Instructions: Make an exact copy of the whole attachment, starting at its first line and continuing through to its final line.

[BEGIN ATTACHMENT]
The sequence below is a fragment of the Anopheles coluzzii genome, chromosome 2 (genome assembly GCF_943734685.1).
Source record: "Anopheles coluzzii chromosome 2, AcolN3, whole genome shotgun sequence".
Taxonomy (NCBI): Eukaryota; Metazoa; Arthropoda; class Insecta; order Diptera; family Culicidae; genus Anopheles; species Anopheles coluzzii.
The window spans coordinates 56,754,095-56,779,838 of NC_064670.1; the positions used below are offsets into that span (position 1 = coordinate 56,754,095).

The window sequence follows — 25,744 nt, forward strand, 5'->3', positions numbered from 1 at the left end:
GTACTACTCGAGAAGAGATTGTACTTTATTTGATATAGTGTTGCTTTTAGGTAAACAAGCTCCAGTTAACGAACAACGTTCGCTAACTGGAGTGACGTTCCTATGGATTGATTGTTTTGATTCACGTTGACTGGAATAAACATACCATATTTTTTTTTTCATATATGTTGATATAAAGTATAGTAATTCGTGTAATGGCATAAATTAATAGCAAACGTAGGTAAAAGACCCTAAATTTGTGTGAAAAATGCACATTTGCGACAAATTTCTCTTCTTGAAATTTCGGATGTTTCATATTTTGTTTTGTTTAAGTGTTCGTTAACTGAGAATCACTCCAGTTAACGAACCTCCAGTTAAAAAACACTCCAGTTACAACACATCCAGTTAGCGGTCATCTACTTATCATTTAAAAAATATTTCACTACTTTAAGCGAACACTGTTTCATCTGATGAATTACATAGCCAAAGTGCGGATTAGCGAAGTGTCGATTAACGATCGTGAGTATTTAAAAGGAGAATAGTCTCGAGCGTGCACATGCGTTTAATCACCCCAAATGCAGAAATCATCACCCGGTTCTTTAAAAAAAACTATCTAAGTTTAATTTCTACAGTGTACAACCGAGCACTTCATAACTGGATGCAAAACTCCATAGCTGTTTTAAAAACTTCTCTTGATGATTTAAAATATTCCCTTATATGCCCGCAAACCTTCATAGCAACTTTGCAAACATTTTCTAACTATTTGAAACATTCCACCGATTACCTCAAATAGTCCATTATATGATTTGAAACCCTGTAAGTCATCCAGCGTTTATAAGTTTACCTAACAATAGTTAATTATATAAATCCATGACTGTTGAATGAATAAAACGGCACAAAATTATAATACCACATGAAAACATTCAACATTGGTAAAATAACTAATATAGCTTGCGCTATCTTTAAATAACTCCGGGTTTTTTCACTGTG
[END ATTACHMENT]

The sequence below is a fragment of the Anopheles coluzzii genome, chromosome 2 (genome assembly GCF_943734685.1).
Source record: "Anopheles coluzzii chromosome 2, AcolN3, whole genome shotgun sequence".
Taxonomy (NCBI): Eukaryota; Metazoa; Arthropoda; class Insecta; order Diptera; family Culicidae; genus Anopheles; species Anopheles coluzzii.
The window spans coordinates 56,754,095-56,779,838 of NC_064670.1; the positions used below are offsets into that span (position 1 = coordinate 56,754,095).

The window sequence follows — 25,744 nt, forward strand, 5'->3', positions numbered from 1 at the left end:
GTACTACTCGAGAAGAGATTGTACTTTATTTGATATAGTGTTGCTTTTAGGTAAACAAGCTCCAGTTAACGAACAACGTTCGCTAACTGGAGTGACGTTCCTATGGATTGATTGTTTTGATTCACGTTGACTGGAATAAACATACCATATTTTTTTTTTCATATATGTTGATATAAAGTATAGTAATTCGTGTAATGGCATAAATTAATAGCAAACGTAGGTAAAAGACCCTAAATTTGTGTGAAAAATGCACATTTGCGACAAATTTCTCTTCTTGAAATTTCGGATGTTTCATATTTTGTTTTGTTTAAGTGTTCGTTAACTGAGAATCACTCCAGTTAACGAACCTCCAGTTAAAAAACACTCCAGTTACAACACATCCAGTTAGCGGTCATCTACTTATCATTTAAAAAATATTTCACTACTTTAAGCGAACACTGTTTCATCTGATGAATTACATAGCCAAAGTGCGGATTAGCGAAGTGTCGATTAACGATCGTGAGTATTTAAAAGGAGAATAGTCTCGAGCGTGCACATGCGTTTAATCACCCCAAATGCAGAAATCATCACCCGGTTCTTTAAAAAAAACTATCTAAGTTTAATTTCTACAGTGTACAACCGAGCACTTCATAACTGGATGCAAAACTCCATAGCTGTTTTAAAAACTTCTCTTGATGATTTAAAATATTCCCTTATATGCCCGCAAACCTTCATAGCAACTTTGCAAACATTTTCTAACTATTTGAAACATTCCACCGATTACCTCAAATAGTCCATTATATGATTTGAAACCCTGTAAGTCATCCAGCGTTTATAAGTTTACCTAACAATAGTTAATTATATAAATCCATGACTGTTGAATGAATAAAACGGCACAAAATTATAATACCACATGAAAACATTCAACATTGGTAAAATAACTAATATAGCTTGCGCTATCTTTAAATAACTCCGGGTTTTTTCACTGTG